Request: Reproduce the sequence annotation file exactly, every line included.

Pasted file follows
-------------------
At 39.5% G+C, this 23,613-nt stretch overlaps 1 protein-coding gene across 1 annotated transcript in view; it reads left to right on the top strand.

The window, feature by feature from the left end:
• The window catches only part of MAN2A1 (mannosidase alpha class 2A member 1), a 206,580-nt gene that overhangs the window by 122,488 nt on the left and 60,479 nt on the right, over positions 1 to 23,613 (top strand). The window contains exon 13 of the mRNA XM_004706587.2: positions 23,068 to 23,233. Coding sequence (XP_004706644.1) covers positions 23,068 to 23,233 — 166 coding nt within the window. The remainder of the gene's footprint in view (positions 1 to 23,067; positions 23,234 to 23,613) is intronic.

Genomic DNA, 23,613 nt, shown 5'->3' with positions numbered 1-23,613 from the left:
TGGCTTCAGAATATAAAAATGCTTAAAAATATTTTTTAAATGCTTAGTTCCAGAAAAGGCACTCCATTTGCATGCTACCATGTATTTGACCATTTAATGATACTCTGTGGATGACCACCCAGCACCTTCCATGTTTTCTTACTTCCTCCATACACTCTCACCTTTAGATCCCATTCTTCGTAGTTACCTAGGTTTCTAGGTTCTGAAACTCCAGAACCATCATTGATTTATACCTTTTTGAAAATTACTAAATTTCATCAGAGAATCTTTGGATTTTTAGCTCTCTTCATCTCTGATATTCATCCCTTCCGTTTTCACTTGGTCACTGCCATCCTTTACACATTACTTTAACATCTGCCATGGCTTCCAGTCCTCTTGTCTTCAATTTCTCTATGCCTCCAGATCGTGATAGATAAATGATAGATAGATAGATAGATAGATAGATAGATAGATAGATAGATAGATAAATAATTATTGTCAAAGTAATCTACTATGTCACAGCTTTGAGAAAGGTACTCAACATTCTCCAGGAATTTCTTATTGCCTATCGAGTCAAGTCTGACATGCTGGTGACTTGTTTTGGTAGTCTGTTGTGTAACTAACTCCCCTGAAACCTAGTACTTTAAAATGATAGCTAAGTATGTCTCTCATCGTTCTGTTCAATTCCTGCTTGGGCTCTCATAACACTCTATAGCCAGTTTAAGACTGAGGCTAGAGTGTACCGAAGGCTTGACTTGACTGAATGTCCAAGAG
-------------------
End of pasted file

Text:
At 39.5% G+C, this 23,613-nt stretch overlaps 1 protein-coding gene across 1 annotated transcript in view; it reads left to right on the top strand.

The window, feature by feature from the left end:
• The window catches only part of MAN2A1 (mannosidase alpha class 2A member 1), a 206,580-nt gene that overhangs the window by 122,488 nt on the left and 60,479 nt on the right, over positions 1 to 23,613 (top strand). The window contains exon 13 of the mRNA XM_004706587.2: positions 23,068 to 23,233. Coding sequence (XP_004706644.1) covers positions 23,068 to 23,233 — 166 coding nt within the window. The remainder of the gene's footprint in view (positions 1 to 23,067; positions 23,234 to 23,613) is intronic.

Genomic DNA, 23,613 nt, shown 5'->3' with positions numbered 1-23,613 from the left:
TGGCTTCAGAATATAAAAATGCTTAAAAATATTTTTTAAATGCTTAGTTCCAGAAAAGGCACTCCATTTGCATGCTACCATGTATTTGACCATTTAATGATACTCTGTGGATGACCACCCAGCACCTTCCATGTTTTCTTACTTCCTCCATACACTCTCACCTTTAGATCCCATTCTTCGTAGTTACCTAGGTTTCTAGGTTCTGAAACTCCAGAACCATCATTGATTTATACCTTTTTGAAAATTACTAAATTTCATCAGAGAATCTTTGGATTTTTAGCTCTCTTCATCTCTGATATTCATCCCTTCCGTTTTCACTTGGTCACTGCCATCCTTTACACATTACTTTAACATCTGCCATGGCTTCCAGTCCTCTTGTCTTCAATTTCTCTATGCCTCCAGATCGTGATAGATAAATGATAGATAGATAGATAGATAGATAGATAGATAGATAGATAGATAGATAAATAATTATTGTCAAAGTAATCTACTATGTCACAGCTTTGAGAAAGGTACTCAACATTCTCCAGGAATTTCTTATTGCCTATCGAGTCAAGTCTGACATGCTGGTGACTTGTTTTGGTAGTCTGTTGTGTAACTAACTCCCCTGAAACCTAGTACTTTAAAATGATAGCTAAGTATGTCTCTCATCGTTCTGTTCAATTCCTGCTTGGGCTCTCATAACACTCTATAGCCAGTTTAAGACTGAGGCTAGAGTGTACCGAAGGCTTGACTTGACTGAATGTCCAAGAG